By Tim Leeds/Havre Daily Newsemail@example.com
The discovery of a cow with mad cow disease in Washington in December hasn't had much impact on local ranching operations, ranchers say, but they caution that things could change in the future.
Jody Manuel, who ranches south of Havre, said that since he sells his cattle in the fall, he won't know the effect until then.
"From what I hear, calf prices are still high, cow prices are still good. It might just make people think more about where they get their beef," he said.
The brain-wasting disease called bovine spongiform encepholathy, or mad cow disease, was first found in Britain in 1986. Scientists believe the disease is spread through cattle feed made with brain and spinal cord tissue from infected cows.
They also believe people can contract a similar fatal disease - variant Creutzfeldt-Jakob disease - when they eat meat from cattle infected with BSE.
The December discovery was the first case of BSE in the United States. A case was confirmed in a cow in Alberta last April.
The only other confirmed case in North America was in a cow in Canada in 1993. That animal was born in Britain, Canadian officials said.
The United States has banned the feeding of high-risk cattle parts, as well as chicken waste, restaurant scraps and blood products - to other cattle.
Vicky Toth, who ranches in the Bear Paws south of Havre, said the discovery hasn't impacted her operation. She said she doesn't know what she could change in the operation of her ranch because of the discovery anyway.
What happens in the future depends on whether more cases are found and how the news media covers the December discovery, she said.
"I suspect that it mainly depends on whether they find any more and whether the media keeps pushing it," Toth said.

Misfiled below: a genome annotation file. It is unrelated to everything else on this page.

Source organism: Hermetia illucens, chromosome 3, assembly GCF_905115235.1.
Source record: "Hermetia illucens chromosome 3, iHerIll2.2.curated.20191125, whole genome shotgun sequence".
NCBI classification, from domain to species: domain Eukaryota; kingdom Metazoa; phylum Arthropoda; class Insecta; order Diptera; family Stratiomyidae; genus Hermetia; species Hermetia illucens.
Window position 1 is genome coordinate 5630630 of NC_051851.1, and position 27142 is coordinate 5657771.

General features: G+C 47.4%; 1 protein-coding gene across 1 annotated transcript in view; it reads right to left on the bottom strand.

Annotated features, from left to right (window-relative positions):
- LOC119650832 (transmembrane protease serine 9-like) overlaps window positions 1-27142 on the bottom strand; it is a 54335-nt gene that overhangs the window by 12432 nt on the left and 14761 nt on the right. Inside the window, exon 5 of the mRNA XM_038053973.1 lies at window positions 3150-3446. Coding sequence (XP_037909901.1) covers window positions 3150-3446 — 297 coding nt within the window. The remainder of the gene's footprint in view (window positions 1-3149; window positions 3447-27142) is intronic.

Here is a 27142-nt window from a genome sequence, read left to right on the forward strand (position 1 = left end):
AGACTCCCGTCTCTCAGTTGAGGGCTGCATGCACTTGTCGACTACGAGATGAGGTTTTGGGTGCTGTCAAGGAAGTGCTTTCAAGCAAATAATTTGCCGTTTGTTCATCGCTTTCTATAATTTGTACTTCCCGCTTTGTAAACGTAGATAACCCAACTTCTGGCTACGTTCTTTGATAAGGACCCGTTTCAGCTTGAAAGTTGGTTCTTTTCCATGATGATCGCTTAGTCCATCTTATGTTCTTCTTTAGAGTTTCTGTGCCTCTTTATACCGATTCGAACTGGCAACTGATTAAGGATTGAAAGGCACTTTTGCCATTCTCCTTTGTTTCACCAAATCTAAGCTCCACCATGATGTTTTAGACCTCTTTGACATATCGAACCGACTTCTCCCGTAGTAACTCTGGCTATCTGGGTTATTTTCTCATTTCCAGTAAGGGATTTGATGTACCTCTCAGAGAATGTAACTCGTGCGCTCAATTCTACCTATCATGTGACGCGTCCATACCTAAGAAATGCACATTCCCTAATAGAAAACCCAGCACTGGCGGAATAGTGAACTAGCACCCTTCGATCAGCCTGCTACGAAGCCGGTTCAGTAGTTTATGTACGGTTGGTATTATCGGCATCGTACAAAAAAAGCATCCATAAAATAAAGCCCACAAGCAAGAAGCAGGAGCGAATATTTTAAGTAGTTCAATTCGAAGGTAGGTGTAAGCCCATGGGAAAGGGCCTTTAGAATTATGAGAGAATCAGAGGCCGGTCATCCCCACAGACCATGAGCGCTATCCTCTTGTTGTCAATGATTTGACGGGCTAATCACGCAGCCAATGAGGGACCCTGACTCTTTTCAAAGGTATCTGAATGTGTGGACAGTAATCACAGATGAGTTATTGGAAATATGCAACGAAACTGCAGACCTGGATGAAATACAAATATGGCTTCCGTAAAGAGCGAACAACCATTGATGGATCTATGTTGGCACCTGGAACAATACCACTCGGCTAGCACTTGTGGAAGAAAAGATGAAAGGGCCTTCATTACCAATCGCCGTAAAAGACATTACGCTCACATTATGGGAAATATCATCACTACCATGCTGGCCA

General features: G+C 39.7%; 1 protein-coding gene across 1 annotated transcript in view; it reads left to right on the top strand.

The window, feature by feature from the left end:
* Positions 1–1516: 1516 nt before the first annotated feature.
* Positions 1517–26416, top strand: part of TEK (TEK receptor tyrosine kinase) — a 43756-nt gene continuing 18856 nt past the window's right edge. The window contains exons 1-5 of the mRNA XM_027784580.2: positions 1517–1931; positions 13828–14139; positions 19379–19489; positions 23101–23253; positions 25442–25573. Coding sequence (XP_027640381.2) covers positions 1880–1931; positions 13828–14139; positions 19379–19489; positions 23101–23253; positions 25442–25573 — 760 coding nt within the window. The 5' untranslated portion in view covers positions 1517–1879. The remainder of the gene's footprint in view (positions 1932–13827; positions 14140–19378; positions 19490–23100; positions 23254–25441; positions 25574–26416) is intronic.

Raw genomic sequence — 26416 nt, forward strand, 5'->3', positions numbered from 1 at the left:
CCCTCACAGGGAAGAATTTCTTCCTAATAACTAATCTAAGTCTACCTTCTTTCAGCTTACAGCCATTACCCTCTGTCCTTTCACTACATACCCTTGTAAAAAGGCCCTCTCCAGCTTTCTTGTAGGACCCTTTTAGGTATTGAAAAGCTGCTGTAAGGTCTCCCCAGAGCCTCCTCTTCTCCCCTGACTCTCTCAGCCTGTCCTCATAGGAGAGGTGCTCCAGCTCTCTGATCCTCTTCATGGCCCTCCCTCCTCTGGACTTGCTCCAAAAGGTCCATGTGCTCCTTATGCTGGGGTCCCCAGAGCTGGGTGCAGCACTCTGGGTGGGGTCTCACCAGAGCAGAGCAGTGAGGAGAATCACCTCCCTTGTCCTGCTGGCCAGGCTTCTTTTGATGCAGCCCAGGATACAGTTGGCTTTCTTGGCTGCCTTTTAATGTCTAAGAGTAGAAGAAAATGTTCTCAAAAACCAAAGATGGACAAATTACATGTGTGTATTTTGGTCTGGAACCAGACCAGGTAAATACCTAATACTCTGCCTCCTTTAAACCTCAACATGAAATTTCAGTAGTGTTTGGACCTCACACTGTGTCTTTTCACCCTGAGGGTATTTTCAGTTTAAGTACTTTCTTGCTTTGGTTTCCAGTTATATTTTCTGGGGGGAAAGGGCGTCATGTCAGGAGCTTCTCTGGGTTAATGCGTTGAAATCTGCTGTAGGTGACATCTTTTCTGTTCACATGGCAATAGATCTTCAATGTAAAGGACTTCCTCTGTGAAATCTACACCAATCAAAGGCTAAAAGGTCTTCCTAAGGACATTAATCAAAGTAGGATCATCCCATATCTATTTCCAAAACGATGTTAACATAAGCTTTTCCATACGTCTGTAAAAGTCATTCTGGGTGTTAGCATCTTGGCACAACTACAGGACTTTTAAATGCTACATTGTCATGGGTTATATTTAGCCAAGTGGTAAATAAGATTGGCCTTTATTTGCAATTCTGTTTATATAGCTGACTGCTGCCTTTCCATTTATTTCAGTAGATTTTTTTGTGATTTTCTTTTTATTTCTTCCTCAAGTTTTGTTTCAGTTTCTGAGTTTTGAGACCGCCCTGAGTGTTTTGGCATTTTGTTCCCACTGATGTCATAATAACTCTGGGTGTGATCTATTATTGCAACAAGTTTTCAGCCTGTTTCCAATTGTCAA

Dexter Buck of Bear Paw Livestock in Chinook said cattle prices right now vary. Cattle being sold to feedlots to be fattened are selling at a good price, but cattle that are being sold for slaughter have lost about 10 cents a pound in the last 10 days, he said.
Part of that may be because the export market was shut down after the Washington discovery of mad cow and sales are limited to U.S. consumers, he said. The bad weather across the country may have reduced the amount of beef being eaten, which will impact the price, he added.
If the industry can adjust to not having major export markets, cattle prices should even out, he said.
"If we hang on and do what we're doing right now, we should get along well," Buck said.
Hill County Commissioner Kathy Bessette, who ranches north of Havre with Randy Bessette, her son, said she doesn't think the discovery has hurt local ranches.
"We're in Montana and I hear people say they're not worried about it," she said. "I think they're saying, 'We like beef and we're going to eat it and we're going to raise it.'"
Bessette added that she is traveling to a meeting in Washington, D.C., where she will hear representatives of the U.S. Department of Agriculture talk about BSE.
"I hope I'll learn lots there," she said.
Hill County Extension agent Joe Broesder said he can't say what impact the discovery might have on cattle operations.
"I'd say it's a little early to know. There's been so much developing and not developing, it's a little early," he said.
The people who buy beef don't seem to be extremely concerned about the risk, Broesder said.
"I think people are pretty confident with what we're doing in the United States to deal with the problem," Broesder said.
Not many local ranchers have contacted him with concerns, he said.
Broesder said the discovery of BSE in Canada actually seemed to help U.S. sales, with the price for older cattle going higher than it had in years.
He added that the cattle market right now is a little higher than it was at this time last year.
Bessette said the same. Prices dropped at first, she said.
"Right away, yes, but I think things are still coming back," she said.
Toth said the discovery of two cases of BSE in a year shouldn't raise a lot of concern. It's not like an epidemic, she said.
"When you consider in the whole of the United States there's one cow, in the whole of Canada there's one cow, it's like saying one mosquito is going to kill everyone in the United States," she said.
Manuel said if the market drops because of BSE, the solution for ranchers may be to make sure they own the cattle from birth to the time it's sold to put on people's plates. That way the rancher can verify how the cattle were raised and fed.
"There seems to be some interest in grass-fed beef now," he said. "I don't really blame people."